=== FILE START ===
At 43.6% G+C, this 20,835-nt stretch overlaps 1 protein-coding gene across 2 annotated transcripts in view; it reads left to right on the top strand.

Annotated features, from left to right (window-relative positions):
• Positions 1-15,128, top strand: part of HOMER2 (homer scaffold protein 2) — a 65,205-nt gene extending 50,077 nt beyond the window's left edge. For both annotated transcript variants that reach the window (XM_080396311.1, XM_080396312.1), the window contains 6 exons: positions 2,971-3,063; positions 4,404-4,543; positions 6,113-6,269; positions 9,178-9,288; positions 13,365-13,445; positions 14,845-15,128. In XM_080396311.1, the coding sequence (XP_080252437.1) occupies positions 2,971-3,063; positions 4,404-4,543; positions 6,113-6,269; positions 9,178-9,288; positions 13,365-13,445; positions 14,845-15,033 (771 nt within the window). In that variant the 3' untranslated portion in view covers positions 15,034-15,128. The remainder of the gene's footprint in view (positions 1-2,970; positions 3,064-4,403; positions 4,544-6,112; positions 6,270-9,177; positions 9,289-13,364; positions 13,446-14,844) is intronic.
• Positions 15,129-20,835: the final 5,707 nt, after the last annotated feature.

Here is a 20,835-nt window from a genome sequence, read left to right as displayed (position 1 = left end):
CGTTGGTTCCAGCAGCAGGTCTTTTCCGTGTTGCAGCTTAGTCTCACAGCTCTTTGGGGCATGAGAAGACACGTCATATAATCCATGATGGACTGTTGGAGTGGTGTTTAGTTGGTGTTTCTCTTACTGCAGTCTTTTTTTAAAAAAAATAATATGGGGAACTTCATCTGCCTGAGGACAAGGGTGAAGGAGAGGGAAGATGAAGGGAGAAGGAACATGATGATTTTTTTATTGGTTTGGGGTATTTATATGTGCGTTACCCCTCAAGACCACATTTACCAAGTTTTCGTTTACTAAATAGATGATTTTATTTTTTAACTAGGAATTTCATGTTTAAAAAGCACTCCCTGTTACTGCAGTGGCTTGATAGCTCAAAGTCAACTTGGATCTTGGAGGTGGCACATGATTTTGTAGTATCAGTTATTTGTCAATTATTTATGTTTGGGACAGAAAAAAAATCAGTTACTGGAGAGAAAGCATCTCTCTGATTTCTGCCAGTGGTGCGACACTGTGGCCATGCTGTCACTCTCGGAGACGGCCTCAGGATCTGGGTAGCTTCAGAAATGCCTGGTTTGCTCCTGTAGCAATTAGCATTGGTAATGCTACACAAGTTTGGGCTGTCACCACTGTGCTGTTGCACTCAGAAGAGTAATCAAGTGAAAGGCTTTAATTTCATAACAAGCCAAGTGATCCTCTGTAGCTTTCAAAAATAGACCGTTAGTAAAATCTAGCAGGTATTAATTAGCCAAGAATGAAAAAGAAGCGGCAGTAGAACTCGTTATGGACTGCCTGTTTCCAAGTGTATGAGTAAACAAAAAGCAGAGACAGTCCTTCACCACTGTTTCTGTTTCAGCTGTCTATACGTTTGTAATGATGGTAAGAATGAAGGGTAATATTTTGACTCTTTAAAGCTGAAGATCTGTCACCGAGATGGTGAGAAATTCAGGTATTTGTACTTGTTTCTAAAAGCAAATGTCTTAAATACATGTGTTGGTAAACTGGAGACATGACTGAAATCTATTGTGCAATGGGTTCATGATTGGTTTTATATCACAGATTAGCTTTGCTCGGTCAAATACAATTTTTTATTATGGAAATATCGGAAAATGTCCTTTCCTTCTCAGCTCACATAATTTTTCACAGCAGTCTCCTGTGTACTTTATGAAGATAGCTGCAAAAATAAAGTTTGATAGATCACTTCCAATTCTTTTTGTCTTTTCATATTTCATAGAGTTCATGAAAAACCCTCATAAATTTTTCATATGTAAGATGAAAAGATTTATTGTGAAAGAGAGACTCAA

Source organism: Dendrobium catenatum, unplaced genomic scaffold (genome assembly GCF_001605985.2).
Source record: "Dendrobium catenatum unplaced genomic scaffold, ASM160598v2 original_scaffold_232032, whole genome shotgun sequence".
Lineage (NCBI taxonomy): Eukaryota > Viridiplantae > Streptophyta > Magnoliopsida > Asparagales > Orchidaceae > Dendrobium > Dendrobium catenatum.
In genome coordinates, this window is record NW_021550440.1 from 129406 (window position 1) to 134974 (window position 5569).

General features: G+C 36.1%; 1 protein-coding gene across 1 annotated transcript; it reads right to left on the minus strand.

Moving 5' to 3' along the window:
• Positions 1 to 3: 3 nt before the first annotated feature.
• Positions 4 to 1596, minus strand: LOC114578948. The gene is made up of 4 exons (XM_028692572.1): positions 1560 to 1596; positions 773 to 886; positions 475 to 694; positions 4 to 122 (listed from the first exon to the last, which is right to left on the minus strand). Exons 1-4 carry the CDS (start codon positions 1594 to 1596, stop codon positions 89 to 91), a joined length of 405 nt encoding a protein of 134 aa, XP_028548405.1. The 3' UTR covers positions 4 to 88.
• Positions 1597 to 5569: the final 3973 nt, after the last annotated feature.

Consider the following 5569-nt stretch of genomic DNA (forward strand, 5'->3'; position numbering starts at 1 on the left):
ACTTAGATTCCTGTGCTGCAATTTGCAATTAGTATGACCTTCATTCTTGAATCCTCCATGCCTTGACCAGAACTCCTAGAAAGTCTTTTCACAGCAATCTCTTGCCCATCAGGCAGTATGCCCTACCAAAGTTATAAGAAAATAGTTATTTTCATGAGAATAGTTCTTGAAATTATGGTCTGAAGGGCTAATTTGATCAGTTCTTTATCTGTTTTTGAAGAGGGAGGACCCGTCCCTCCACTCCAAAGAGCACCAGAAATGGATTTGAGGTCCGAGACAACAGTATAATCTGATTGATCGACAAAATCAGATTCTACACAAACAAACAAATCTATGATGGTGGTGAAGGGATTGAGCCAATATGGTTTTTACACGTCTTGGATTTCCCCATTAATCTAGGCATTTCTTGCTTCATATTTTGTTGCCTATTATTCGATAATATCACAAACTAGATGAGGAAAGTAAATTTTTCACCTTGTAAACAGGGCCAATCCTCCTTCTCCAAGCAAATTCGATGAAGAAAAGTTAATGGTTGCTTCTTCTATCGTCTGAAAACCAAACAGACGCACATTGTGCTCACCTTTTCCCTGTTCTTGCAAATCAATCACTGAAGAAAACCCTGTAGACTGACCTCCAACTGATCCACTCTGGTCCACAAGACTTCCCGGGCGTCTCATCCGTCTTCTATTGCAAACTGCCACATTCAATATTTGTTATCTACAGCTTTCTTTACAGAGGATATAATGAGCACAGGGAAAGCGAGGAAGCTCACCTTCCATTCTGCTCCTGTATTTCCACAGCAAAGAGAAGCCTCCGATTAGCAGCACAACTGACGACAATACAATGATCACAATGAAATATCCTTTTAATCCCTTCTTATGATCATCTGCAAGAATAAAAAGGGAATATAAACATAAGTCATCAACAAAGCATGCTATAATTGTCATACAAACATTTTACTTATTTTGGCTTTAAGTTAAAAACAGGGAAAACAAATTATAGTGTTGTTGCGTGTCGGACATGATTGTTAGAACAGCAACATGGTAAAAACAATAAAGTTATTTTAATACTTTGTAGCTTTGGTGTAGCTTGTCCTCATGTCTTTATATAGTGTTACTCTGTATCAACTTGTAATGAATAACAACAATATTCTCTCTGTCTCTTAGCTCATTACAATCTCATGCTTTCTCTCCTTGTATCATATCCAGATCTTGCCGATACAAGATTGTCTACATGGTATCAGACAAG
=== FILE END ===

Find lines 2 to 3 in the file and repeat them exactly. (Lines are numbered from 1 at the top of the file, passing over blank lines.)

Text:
Annotated features, from left to right (window-relative positions):
• Positions 1-15,128, top strand: part of HOMER2 (homer scaffold protein 2) — a 65,205-nt gene extending 50,077 nt beyond the window's left edge. For both annotated transcript variants that reach the window (XM_080396311.1, XM_080396312.1), the window contains 6 exons: positions 2,971-3,063; positions 4,404-4,543; positions 6,113-6,269; positions 9,178-9,288; positions 13,365-13,445; positions 14,845-15,128. In XM_080396311.1, the coding sequence (XP_080252437.1) occupies positions 2,971-3,063; positions 4,404-4,543; positions 6,113-6,269; positions 9,178-9,288; positions 13,365-13,445; positions 14,845-15,033 (771 nt within the window). In that variant the 3' untranslated portion in view covers positions 15,034-15,128. The remainder of the gene's footprint in view (positions 1-2,970; positions 3,064-4,403; positions 4,544-6,112; positions 6,270-9,177; positions 9,289-13,364; positions 13,446-14,844) is intronic.